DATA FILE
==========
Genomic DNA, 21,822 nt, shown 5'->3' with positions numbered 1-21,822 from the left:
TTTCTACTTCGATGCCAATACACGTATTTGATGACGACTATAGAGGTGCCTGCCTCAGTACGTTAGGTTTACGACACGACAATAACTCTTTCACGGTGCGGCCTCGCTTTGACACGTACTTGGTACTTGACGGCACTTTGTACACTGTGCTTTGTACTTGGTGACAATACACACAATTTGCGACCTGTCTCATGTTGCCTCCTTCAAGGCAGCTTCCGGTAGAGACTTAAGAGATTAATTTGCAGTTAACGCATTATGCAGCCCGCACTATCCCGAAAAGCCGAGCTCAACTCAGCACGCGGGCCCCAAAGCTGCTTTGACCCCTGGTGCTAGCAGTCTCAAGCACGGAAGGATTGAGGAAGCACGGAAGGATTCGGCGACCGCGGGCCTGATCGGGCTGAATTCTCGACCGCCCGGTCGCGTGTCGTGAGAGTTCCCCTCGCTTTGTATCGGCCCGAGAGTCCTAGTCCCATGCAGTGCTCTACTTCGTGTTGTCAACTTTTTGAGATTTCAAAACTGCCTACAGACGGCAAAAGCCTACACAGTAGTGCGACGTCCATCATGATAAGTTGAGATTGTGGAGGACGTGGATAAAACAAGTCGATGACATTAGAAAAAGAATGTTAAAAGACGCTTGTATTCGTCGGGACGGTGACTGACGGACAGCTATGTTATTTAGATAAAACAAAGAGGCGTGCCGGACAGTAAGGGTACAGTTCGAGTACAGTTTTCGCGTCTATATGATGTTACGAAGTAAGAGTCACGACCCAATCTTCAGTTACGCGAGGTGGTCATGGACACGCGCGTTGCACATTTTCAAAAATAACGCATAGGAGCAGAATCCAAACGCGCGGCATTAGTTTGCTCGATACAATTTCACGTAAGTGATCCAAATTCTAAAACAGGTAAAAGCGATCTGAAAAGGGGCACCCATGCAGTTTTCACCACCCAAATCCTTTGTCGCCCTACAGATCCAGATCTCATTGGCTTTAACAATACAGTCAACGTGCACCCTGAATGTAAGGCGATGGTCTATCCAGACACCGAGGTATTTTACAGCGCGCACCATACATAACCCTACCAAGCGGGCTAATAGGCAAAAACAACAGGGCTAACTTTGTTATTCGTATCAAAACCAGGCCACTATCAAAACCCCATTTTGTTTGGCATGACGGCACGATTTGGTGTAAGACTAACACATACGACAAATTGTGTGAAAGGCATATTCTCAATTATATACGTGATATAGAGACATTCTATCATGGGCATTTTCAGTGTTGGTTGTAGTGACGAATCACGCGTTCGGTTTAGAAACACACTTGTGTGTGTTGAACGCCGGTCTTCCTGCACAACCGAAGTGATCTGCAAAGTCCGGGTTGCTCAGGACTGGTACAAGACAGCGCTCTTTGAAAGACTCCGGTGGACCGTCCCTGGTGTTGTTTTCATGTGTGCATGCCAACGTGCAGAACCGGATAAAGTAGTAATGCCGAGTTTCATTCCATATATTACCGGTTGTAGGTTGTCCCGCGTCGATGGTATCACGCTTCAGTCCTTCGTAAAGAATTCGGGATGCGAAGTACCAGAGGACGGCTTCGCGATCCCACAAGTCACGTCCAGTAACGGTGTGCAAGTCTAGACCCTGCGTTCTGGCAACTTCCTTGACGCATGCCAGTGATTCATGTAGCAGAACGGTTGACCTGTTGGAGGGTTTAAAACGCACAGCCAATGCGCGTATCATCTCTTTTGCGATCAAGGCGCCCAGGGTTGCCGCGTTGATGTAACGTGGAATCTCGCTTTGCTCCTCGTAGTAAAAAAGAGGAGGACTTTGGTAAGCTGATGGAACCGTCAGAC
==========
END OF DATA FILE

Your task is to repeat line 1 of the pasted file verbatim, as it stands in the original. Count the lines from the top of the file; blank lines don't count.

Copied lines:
Genomic DNA, 21,822 nt, shown 5'->3' with positions numbered 1-21,822 from the left: